Expect devices to use ‘multi-modal sensing’ in future, too. “A more intelligent device would be able to tell you were on the phone, and whether you’re trying to engage in a conversation with an appliance by using cue such as whether you’re looking at it or not – things that humans use in conversation, but these devices can’t,” says Lippett. 

Being able to separate different people’s voices will also become an important ability of future devices.

Proximity sensors, haptic-feedback and gesture control

Over in a suite at the Westgate Las Vegas Resort and Casino, a completely different kind of hands-free technology is being showcased from Norway's Elliptic Labs, and looks ready to wipe-out the remote control entirely – using proximity sensors. 

The theory is that instead of pressing buttons or telling the TV what to do, it takes actions depending on your movements. For example, pausing a movie; in Elliptic Labs' demo, video streaming from Netflix pauses when the proximity sensors detect you leaving the room to get another beer, and resumes when you return to the room. In another demo, you double-tap in the air to control the volume coming from a smart speaker.

Elliptic Labs’ tech pauses Netflix when you leave the room.

Elliptic Labs’ tech pauses Netflix when you leave the room. Credit: Netflix

How ultrasound could replace the remote

The tech is called 'Inner Reflection', and combines gesture recognition and presence detection using ultrasound. Used in a TV, it emits ultrasonic waves, which radiate from behind the screen to echo from the body of the user, essentially creating a 180-degree interaction space. Since it's using audio, not the optical infrared beam typical of TV remote controls, the signal is less likely to be blocked.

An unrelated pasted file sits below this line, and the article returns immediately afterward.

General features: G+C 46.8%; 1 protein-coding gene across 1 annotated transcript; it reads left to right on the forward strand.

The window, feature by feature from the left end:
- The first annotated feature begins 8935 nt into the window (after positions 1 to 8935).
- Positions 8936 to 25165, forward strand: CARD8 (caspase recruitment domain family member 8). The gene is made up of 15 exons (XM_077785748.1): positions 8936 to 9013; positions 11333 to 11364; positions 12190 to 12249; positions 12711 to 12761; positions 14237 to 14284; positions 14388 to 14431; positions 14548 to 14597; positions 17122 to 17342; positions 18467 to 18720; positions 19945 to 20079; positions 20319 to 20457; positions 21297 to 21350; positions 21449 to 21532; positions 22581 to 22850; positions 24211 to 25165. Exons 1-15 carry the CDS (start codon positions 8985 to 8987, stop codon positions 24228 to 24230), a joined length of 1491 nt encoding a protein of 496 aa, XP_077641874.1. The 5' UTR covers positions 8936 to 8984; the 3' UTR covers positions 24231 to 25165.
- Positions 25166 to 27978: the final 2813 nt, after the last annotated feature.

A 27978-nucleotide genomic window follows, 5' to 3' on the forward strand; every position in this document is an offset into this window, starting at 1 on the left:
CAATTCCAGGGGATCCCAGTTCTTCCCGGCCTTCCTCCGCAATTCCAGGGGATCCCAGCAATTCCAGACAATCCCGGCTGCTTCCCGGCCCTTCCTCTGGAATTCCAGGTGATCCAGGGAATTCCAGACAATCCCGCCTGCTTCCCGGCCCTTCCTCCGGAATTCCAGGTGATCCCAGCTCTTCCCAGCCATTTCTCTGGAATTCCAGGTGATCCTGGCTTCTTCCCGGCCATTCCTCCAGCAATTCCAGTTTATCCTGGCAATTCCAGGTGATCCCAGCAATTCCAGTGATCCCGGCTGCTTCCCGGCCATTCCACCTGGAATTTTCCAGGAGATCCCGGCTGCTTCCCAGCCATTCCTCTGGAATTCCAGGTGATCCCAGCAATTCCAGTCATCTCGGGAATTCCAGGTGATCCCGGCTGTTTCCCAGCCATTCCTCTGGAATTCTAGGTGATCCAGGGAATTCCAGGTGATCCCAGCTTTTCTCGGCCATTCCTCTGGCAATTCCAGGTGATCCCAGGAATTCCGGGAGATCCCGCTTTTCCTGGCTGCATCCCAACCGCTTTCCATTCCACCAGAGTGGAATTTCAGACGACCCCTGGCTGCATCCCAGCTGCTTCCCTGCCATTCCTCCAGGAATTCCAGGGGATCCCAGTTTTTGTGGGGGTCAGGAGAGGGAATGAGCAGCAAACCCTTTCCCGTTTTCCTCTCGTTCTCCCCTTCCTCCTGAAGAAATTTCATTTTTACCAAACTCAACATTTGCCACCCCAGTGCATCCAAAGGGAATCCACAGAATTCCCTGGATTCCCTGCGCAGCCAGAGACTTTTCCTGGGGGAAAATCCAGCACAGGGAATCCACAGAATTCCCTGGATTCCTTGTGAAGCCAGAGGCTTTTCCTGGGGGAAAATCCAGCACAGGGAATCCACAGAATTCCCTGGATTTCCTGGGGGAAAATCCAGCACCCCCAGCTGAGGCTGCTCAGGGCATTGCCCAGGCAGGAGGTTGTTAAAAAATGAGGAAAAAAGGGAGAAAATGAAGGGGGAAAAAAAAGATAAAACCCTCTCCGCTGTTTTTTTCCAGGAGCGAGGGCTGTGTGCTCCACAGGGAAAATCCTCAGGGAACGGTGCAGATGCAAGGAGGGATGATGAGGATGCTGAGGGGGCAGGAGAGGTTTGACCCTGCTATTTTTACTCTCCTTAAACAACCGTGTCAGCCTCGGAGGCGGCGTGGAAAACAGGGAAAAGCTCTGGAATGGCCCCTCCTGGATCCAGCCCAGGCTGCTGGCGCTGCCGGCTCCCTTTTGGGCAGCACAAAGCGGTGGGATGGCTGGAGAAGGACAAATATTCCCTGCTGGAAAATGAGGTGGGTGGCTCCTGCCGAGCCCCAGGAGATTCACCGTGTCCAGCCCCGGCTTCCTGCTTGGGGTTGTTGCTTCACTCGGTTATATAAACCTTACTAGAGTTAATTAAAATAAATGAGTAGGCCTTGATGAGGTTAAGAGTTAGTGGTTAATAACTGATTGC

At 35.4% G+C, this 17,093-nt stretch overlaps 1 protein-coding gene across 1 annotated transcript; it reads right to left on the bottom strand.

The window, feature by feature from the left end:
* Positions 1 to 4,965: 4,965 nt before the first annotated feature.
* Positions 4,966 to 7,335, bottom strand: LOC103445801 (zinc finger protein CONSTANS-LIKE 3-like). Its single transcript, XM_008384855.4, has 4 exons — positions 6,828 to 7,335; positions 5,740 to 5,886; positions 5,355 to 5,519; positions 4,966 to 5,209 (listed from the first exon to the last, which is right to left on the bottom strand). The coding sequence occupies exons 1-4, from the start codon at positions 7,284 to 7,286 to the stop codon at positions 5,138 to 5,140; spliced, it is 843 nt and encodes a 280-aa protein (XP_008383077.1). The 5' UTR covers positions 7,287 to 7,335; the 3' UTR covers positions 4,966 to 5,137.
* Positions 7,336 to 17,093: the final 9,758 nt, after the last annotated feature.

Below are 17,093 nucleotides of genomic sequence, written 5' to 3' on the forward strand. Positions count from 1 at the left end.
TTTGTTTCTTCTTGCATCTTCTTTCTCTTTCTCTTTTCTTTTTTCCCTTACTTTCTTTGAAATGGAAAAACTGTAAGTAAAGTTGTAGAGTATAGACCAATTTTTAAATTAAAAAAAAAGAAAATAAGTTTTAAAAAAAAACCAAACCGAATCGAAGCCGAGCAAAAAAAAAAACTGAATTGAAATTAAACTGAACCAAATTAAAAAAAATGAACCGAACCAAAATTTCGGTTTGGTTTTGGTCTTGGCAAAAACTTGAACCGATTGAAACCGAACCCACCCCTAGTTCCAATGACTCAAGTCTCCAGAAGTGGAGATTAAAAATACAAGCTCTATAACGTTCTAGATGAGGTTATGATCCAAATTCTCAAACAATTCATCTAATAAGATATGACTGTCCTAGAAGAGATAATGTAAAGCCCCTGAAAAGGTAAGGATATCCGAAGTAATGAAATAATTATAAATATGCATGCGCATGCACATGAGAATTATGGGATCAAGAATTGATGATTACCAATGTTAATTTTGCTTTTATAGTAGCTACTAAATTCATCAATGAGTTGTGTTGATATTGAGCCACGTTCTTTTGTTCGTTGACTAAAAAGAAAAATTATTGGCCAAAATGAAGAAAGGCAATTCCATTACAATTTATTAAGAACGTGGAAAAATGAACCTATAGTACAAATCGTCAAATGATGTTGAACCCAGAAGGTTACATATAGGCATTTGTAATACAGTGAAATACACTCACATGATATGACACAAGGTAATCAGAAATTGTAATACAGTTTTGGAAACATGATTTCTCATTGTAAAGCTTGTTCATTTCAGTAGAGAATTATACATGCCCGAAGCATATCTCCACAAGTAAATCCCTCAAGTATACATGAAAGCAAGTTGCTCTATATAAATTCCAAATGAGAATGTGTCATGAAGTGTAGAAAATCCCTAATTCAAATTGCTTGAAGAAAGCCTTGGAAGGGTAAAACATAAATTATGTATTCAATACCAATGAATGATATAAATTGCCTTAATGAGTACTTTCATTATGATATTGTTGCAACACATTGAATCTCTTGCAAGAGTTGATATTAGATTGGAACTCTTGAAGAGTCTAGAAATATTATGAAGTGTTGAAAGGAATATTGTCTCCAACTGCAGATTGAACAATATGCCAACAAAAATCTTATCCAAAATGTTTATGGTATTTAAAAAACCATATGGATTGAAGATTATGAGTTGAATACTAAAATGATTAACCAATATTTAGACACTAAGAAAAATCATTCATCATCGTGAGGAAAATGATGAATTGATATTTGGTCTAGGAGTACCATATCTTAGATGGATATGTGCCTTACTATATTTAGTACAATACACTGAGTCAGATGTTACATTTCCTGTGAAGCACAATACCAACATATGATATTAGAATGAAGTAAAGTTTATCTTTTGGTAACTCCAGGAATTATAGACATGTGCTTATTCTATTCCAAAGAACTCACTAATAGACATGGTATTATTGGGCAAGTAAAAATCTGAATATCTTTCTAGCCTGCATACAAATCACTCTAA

“If you're listening to a show and you leave the room, you can have the volume automatically increased a bit so that you can keep following the show while you pick something up in another room,” says Guenael Strutt, VP of product development at Elliptic Labs. “Then, as you come back closer to the TV, you can have the volume adjusted lower again.” The same tech can also be used to shut-off the TV and lights if no-one is in the room for a period of time, and even detect if someone has a fall.

A similar version of the tech is already used on the Xiaomi Mi MIX it’s all just a software update for any device with a speaker and microphone. “I don’t imagine that it will replace remotes completely, but it certainly provides the ability to control usage, volume and such – actions that today are associated with remote controls,” says Strutt.

Elliptic Labs’ ‘Inner Reflection’ tech uses proximity sensors to detect where the viewer is.

Elliptic Labs’ ‘Inner Reflection’ tech uses proximity sensors to detect where the viewer is. Credit: Elliptic Labs

The conversation continues...

For now, it’s all about voice. “Voice interfaces will find their way into everything that requires human interaction from time to time – and that's the majority of categories,” says Lippett. 

The XMOS/Holosonics tech promises to make the likes of Alexa much more personal and focused, with incoming AI set to make smart devices more aware of context. Then comes gestures and haptic feedback, though whether the remote will actively disappear remains to be seen. 

“There is a shift in the way we're going to be expecting our devices to behave, which is that we want them aware of where we are and whether we're willing to interact with them or not,” says Strutt. “Our devices are going to be aware of our presence. They will respond.” 

So instead of you looking around the room for the remote control, in future your TV is going to be looking for you. 

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Jamie Carter

Jamie is a freelance tech, travel and space journalist based in the UK. He’s been writing regularly for Techradar since it was launched in 2008 and also writes regularly for Forbes, The Telegraph, the South China Morning Post, Sky & Telescope and the Sky At Night magazine as well as other Future titles T3, Digital Camera World, All About Space and He also edits two of his own websites, and that reflect his obsession with travel gear and solar eclipse travel. He is the author of A Stargazing Program For Beginners (Springer, 2015),